“Earning”

While I was home for Thanksgiving, my dad and I had several conversations about economics that centered around people’s earnings and their rights to them.

I think our issues were largely semantic — we use the word “earned” with at least two distinct senses:

  • Exchange of Labor — Bob cleaned the gutters on my house and earned $35.
  • Capital Investment — In the last 30 seconds, Warren earned $4718 in the market.

(That’s $62 billion at the historical 8% return from the stock market. Of course all his money isn’t in the stock market, and he likely has less now than he did a few months ago, but the idea’s the same.)

$62×109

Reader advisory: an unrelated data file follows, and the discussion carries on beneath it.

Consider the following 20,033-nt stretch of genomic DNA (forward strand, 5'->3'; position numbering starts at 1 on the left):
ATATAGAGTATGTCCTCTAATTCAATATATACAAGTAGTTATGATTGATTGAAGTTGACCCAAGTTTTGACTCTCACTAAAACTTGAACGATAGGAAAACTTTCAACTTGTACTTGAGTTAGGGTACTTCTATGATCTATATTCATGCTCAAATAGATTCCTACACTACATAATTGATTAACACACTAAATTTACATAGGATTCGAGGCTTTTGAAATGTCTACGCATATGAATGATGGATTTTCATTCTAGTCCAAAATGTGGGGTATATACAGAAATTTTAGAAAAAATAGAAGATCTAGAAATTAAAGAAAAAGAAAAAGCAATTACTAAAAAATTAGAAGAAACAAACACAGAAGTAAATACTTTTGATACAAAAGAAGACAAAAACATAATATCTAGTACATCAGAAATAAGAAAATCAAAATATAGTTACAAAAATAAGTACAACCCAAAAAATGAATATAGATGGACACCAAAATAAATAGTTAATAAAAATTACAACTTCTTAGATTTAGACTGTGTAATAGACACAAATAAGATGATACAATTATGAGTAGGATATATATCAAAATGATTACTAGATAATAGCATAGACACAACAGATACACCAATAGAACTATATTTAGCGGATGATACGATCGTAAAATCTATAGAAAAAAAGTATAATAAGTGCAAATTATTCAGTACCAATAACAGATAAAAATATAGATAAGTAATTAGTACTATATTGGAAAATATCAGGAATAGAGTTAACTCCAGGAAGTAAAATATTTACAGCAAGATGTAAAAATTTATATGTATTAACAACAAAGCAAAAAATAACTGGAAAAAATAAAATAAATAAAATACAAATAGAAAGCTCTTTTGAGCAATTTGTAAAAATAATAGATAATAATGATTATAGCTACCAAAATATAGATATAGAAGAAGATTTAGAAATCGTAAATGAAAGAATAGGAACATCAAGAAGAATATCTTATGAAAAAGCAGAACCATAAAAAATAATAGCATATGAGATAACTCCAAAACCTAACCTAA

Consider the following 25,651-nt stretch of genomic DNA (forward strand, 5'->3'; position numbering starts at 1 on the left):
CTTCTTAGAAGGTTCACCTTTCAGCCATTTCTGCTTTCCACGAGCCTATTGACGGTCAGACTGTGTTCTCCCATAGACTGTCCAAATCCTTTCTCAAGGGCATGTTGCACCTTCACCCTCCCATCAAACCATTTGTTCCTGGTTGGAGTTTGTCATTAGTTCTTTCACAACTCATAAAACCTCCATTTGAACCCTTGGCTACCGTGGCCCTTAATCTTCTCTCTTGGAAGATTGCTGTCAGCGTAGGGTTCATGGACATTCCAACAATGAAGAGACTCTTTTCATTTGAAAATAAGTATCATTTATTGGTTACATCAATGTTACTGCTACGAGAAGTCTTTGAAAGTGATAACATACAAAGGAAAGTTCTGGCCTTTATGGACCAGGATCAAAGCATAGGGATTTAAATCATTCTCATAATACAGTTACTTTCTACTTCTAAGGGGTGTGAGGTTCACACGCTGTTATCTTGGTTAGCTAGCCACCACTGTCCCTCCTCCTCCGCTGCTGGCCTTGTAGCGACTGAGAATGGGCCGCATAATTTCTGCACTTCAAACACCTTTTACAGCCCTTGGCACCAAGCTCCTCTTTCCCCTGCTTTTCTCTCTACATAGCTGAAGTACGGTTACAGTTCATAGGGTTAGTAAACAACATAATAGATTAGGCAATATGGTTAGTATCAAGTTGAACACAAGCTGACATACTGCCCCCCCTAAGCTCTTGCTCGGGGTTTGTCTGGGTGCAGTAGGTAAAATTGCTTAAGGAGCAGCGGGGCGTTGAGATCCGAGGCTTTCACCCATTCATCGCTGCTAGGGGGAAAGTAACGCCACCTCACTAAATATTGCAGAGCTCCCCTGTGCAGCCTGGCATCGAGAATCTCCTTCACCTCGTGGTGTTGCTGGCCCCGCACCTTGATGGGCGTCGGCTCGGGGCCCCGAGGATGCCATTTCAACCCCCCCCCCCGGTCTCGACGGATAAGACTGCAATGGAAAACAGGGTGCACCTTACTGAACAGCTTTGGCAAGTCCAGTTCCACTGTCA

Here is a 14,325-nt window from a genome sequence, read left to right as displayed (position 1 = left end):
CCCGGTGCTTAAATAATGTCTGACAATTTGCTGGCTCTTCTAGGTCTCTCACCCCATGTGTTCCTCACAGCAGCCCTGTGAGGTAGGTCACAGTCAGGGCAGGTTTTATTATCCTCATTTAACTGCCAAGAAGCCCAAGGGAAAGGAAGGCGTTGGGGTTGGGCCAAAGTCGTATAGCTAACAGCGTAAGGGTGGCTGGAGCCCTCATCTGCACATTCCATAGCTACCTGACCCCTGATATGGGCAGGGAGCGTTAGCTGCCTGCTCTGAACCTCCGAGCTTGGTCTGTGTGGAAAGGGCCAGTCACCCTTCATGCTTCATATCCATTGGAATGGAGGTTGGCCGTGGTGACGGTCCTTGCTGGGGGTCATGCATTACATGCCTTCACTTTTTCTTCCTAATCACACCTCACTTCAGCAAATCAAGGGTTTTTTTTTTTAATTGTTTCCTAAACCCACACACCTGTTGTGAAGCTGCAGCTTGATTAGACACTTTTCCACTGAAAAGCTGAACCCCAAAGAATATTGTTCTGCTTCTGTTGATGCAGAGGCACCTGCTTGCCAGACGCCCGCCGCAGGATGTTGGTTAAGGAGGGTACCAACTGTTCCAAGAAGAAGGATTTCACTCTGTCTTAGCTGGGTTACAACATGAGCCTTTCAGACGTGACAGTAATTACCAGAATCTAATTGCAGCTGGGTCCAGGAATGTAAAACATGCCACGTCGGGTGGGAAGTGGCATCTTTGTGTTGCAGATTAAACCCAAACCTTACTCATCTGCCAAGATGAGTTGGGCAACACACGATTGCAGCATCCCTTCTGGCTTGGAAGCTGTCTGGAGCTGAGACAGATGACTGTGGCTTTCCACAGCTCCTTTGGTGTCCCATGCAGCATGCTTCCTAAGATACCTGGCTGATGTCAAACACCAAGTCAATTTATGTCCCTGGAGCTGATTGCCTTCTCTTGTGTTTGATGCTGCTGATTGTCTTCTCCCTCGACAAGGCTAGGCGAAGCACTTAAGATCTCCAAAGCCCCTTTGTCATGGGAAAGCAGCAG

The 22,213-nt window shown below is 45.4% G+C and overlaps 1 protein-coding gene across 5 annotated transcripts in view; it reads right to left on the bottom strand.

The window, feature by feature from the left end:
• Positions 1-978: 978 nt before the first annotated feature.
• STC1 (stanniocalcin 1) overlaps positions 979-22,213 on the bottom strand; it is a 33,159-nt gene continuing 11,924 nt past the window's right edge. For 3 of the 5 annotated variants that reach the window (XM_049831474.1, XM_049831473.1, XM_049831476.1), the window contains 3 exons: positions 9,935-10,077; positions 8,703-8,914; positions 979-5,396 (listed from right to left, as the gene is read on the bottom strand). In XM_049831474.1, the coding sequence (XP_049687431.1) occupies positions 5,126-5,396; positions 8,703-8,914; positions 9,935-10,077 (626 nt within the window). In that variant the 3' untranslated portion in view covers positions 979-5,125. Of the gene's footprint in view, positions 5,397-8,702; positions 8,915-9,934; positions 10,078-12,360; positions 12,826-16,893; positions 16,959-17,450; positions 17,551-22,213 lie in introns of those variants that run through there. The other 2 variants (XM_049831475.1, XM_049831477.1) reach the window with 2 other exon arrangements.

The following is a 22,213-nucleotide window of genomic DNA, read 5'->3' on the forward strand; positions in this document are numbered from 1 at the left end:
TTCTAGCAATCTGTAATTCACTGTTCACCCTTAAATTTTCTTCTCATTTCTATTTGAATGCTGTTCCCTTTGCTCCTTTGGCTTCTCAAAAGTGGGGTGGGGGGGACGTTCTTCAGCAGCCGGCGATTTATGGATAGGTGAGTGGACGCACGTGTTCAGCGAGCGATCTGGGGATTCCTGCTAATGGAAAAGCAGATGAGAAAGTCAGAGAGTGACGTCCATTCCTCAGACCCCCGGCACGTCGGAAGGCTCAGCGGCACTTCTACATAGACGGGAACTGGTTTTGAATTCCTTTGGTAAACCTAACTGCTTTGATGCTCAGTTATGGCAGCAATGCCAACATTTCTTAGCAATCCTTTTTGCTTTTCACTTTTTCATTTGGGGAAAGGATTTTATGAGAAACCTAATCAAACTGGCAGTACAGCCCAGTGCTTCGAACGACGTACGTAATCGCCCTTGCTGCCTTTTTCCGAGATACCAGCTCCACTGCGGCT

.08year
1 year365 days
1 day24 hours
1 hour60 minutes
1 minute60 seconds
30 seconds

$4718.42

I don’t think that it makes sense to treat these two transfers of money as even remotely similar in terms impact on a person’s life or amount of effort put forth. I don’t really know the terms to use to separate “earning” in investment from “earning” in labor, but I think I would have an easier time talking to my dad if I could create a separation.

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